The gendarmes sat me in one room and Bruce in another.  He told me later that he shrugged and grinned and kept repeating “I don’t understand”, while the gendarme made copious notes.  Actually, I greatly admire the police force, but in this particular situation is was a bit ridiculous to say the least.

The building was on the outskirts of Rochefort, a dank and featureless place with pale green gloss paint on the walls and a lot of notice boards with various bits of paper attached to them.  I remember feeling slightly non-plussed, as if this was a scene in a play or a weak joke.  Nowadays, if ever such a thing happened again, which I trust is highly unlikely,  I would know to tell them nothing and let my lawyer take over.  But I was an innocent and have never come across a situation remotely like this before.  I sat politely, trying my best to look serious when I had an almost overwhelming desire to laugh.  Nerves?  I don’t know.  I am not the nervous type.  But  I dutifully related everything I could think of and told them about the difficulties I was having trying to even find out about a Carte Professionelle, let alone obtain one.  This, however, counted against me:

“So you knew you were working illegally, otherwise you wouldn’t have enquired about the Carte?”  !!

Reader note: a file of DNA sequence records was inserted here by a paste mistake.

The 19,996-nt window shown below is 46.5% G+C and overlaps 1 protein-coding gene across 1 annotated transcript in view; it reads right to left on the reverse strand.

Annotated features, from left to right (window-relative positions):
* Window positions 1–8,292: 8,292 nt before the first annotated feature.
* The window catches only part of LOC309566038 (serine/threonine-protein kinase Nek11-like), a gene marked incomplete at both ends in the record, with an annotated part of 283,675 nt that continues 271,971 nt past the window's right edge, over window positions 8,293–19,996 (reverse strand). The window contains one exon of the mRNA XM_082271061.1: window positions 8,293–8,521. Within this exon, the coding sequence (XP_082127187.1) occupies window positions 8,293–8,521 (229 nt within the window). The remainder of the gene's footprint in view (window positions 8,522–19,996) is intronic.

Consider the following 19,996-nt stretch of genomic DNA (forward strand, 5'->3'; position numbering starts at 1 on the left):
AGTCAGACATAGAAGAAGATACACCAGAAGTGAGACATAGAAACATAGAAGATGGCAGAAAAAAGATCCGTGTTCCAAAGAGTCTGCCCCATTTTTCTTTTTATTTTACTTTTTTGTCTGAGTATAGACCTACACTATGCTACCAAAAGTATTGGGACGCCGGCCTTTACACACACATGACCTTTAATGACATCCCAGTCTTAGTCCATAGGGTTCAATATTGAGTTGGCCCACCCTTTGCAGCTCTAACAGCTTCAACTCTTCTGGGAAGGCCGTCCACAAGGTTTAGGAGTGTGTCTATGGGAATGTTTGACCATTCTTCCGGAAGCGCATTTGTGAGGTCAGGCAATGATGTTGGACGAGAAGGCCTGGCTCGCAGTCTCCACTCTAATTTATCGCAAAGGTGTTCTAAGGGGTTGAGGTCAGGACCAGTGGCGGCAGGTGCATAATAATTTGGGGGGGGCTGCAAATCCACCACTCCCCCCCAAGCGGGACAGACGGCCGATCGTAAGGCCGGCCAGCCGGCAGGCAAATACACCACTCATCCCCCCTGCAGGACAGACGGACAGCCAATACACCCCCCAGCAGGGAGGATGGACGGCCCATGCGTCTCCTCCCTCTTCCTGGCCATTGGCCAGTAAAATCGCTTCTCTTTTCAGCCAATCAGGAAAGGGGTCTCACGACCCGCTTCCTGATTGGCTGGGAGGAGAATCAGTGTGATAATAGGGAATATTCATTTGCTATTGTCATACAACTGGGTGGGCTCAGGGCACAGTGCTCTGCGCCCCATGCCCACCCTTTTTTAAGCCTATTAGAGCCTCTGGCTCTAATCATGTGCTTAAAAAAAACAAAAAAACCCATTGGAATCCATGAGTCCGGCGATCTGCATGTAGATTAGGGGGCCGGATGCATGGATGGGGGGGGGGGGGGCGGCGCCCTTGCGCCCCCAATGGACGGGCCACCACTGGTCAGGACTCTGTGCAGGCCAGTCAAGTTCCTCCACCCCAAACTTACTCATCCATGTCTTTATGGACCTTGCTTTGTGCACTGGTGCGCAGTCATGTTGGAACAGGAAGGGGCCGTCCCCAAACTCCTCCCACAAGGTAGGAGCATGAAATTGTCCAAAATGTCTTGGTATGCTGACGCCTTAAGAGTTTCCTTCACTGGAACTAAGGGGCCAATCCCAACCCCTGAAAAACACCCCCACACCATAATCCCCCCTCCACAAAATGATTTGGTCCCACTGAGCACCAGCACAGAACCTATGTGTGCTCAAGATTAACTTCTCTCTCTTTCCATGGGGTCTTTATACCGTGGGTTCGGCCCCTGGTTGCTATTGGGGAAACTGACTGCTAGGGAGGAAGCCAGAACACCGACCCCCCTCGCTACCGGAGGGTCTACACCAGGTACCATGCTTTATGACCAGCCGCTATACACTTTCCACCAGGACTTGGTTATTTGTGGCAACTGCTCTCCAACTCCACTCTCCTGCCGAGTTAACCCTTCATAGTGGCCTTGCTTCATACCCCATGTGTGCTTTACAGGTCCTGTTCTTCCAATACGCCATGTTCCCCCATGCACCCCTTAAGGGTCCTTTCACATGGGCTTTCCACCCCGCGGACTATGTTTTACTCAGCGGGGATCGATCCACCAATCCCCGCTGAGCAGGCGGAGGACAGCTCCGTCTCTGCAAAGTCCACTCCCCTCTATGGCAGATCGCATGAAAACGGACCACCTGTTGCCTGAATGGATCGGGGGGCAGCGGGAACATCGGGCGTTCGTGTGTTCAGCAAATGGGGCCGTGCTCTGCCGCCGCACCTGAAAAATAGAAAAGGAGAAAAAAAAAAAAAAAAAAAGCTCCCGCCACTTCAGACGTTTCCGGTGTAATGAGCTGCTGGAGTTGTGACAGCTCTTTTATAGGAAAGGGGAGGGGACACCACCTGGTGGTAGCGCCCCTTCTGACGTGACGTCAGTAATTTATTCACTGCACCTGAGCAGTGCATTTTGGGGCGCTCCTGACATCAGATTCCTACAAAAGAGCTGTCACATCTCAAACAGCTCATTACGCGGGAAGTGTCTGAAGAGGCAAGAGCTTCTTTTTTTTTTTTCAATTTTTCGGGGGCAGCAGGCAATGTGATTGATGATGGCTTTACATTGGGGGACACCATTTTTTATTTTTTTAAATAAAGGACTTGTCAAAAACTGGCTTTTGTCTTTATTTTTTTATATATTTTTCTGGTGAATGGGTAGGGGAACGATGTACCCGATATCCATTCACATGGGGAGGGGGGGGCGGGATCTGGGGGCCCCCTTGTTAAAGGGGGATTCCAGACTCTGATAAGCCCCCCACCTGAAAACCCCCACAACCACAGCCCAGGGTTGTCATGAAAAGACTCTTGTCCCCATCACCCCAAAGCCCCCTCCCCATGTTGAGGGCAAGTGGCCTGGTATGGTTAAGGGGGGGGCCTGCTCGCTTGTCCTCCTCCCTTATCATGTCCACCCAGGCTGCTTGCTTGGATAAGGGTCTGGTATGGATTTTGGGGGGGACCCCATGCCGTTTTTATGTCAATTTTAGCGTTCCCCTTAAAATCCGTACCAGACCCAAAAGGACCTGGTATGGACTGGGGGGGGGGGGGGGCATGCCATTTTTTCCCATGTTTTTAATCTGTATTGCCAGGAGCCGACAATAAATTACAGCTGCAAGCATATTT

I wanted to ask them if they had nothing more important to do.  I wanted to ask them why they were doing this to me – somebody so willing to work and so willing to oblige?  But I said nothing, and after … I suppose it was 2 hours or so … we were both “released”.

“We’re leaving!” I declared as we drove home.  ”That’s it!  I’m starting on the packing tonight!”

But we stayed.



  • The rear of the house, winter.  

We could not throw away what we had built up because of some hiccup in the law and we had the good sense to know that it was neither France nor the French that was doing this to us – the same problems, or varying versions of them, exist in any country.  For us it happened to be in France.  It was a great shame for it coloured France and the French for us both – an unpleasant colour that took us a very long time to wipe away.  And even now, after all the great things that have since happened, that nasty colour seeps back in to view, like ink spilt on a page, from time to time.

We had improved our situation so much

Having been bankrupt when we left England, now almost five years ago,  we owned an amazing house, a smart car (each), we went on skiing holidays and fun camping holidays.  We had built up a small circle of friends and had a bit of a social life.  The children were doing well at school and had lots of chums.  It was crazy to throw it away – not least because, if we did decide to go, the sale of our house would bring in no where near enough to get us home and buy a new house.  Had there been more that enough equity in the house, yes, I think perhaps we’d have gone.  Perhaps.  Nah … almost certainly.